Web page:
• Post Reply Bookmark Topic Watch Topic
  • New Topic
permaculture forums growies critters building homesteading energy monies living kitchen purity ungarbage community wilderness fiber arts art permaculture artisans regional education experiences global resources the cider press projects digital market permies.com all forums
this forum made possible by our volunteer staff, including ...
master stewards:
  • Nicole Alderman
  • raven ranson
  • Jocelyn Campbell
  • Julia Winter
stewards:
  • paul wheaton
  • Burra Maluca
  • Devaka Cooray
garden masters:
  • Anne Miller
  • Pearl Sutton
  • Joylynn Hardesty
  • Shawn Klassen-Koop
gardeners:
  • Joseph Lofthouse
  • Bill Crim
  • Mike Jay

bamboo in zone 3-4  RSS feed

 
Posts: 103
Location: NW Montana, Hardiness Zone 4b
  • Mark post as helpful
  • send pies
  • Quote
  • Report post to moderator
Has anyone out there successfully grown bamboo in zone 3 or 4 environments?
 
steward
Posts: 3422
Location: woodland, washington
89
  • Mark post as helpful
  • send pies
  • Quote
  • Report post to moderator
is that climate zone 3-4, or permaculture zone 3-4?
 
Rick Freeman
Posts: 103
Location: NW Montana, Hardiness Zone 4b
  • Mark post as helpful
  • send pies
  • Quote
  • Report post to moderator
LOL, sorry. Hardiness zone. I'm in the north country.
 
Posts: 67
  • Mark post as helpful
  • send pies
  • Quote
  • Report post to moderator
I've only heard as far north as zone 5 for bamboo. If you have a greenhouse you could do it with a smaller variety. A Fargesia species might be able to hold in zone 4. I'll check my reference books and see what I can find.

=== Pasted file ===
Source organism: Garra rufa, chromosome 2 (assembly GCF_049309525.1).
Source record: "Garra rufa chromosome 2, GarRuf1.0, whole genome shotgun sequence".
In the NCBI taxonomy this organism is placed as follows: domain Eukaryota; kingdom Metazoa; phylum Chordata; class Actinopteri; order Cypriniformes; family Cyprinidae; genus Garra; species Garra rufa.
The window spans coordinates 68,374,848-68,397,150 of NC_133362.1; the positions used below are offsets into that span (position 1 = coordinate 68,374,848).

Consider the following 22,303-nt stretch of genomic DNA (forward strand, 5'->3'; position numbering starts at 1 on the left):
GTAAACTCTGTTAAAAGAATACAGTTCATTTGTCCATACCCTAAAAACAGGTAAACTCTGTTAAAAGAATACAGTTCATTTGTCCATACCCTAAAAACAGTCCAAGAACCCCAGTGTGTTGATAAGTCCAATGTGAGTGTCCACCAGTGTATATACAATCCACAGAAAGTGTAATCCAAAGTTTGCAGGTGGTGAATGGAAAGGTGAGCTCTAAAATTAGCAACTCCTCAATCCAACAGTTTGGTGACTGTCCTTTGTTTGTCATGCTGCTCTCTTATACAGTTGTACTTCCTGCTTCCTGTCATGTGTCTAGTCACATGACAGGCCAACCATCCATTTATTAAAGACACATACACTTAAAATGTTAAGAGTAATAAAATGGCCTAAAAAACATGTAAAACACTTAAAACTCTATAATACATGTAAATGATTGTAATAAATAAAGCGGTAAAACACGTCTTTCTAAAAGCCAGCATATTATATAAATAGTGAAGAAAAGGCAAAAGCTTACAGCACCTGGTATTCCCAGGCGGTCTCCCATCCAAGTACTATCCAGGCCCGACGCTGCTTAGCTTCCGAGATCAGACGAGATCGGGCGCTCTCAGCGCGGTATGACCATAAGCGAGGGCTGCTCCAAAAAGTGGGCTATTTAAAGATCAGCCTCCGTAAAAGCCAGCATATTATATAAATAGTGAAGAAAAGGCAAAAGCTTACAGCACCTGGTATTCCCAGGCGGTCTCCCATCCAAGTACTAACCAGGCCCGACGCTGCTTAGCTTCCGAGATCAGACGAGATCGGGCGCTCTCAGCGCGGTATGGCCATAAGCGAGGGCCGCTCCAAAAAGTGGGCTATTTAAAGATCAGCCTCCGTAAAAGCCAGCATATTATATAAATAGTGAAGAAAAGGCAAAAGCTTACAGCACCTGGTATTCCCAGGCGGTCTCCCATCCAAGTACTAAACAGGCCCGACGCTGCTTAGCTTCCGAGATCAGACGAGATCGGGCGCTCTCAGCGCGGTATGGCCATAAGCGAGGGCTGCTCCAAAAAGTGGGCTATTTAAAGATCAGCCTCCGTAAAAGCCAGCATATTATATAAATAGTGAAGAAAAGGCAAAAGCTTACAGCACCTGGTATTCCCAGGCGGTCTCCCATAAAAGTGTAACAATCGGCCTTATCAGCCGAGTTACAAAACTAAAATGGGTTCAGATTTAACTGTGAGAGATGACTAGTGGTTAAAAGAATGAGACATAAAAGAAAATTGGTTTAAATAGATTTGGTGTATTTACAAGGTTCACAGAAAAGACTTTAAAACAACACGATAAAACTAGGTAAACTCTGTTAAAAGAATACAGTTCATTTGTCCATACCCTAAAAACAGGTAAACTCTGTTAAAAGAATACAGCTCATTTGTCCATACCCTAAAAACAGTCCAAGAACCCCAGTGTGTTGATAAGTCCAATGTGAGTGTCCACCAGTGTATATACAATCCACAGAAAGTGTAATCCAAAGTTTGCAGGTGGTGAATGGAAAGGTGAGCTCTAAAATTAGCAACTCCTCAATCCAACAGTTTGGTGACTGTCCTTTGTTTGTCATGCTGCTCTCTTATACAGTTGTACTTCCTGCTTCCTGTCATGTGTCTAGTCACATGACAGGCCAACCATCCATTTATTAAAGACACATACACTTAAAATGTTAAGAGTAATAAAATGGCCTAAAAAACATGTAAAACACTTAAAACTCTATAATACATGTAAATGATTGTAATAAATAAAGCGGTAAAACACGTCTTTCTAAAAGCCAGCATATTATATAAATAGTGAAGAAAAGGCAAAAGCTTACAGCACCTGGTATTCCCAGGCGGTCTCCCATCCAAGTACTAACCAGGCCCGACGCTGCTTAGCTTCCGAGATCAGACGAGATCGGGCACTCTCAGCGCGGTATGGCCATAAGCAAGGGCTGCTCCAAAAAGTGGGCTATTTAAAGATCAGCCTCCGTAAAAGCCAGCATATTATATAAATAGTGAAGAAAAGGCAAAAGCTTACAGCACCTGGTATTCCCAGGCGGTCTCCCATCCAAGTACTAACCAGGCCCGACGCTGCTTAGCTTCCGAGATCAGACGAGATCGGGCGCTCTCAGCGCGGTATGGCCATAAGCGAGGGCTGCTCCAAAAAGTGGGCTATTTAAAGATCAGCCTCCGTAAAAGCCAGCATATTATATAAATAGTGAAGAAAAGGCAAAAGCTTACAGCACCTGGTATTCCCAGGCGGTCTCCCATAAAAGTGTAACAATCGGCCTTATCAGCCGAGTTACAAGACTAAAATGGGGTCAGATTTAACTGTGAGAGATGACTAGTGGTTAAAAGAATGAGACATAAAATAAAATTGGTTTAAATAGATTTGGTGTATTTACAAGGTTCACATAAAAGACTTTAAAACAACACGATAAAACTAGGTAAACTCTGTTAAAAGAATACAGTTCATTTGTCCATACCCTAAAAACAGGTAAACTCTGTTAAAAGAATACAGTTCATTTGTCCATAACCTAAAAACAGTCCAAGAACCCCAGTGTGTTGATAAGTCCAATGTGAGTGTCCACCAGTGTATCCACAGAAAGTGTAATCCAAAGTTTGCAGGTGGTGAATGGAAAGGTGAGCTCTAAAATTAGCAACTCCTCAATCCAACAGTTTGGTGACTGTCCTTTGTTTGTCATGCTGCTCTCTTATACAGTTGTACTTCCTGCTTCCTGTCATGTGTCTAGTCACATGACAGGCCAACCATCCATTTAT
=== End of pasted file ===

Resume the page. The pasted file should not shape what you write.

Rick Freeman
Posts: 103
Location: NW Montana, Hardiness Zone 4b
  • Mark post as helpful
  • send pies
  • Quote
  • Report post to moderator
Thanks Da! I appreciate your effort.
 
Jason Matthew
Posts: 67
  • Mark post as helpful
  • send pies
  • Quote
  • Report post to moderator
After having looked through my books, the hardiest species mentioned are in the Fargesia genus. There is some indication that they have pushed them as far as zone 4. I don't believe that they will get taller than 10 feet.

 
Rick Freeman
Posts: 103
Location: NW Montana, Hardiness Zone 4b
  • Mark post as helpful
  • send pies
  • Quote
  • Report post to moderator
Thanks! Huh. Still worth a try. I'm curious. I think I'll order some. I wonder if St. Lawrence stocks. I guess I'll look. Any vendors you'd suggest?
 
Posts: 10
Location: Amritsar, India
  • Mark post as helpful
  • send pies
  • Quote
  • Report post to moderator

da wanderer wrote: I'll check my reference books and see what I can find.



Hello Wanderer

Can you please advise books which have this kind of information? Also, any books which tell what plant does what to the soil (fixes nitrogen, consumes nitrogen, makes x mineral bio-available etc.) and what leaves & wood of a given plant do to the soil, post-mulch and etc.

Will appreciate all/any advise.

With regards.
Sanjay.
 
Rick Freeman
Posts: 103
Location: NW Montana, Hardiness Zone 4b
  • Mark post as helpful
  • send pies
  • Quote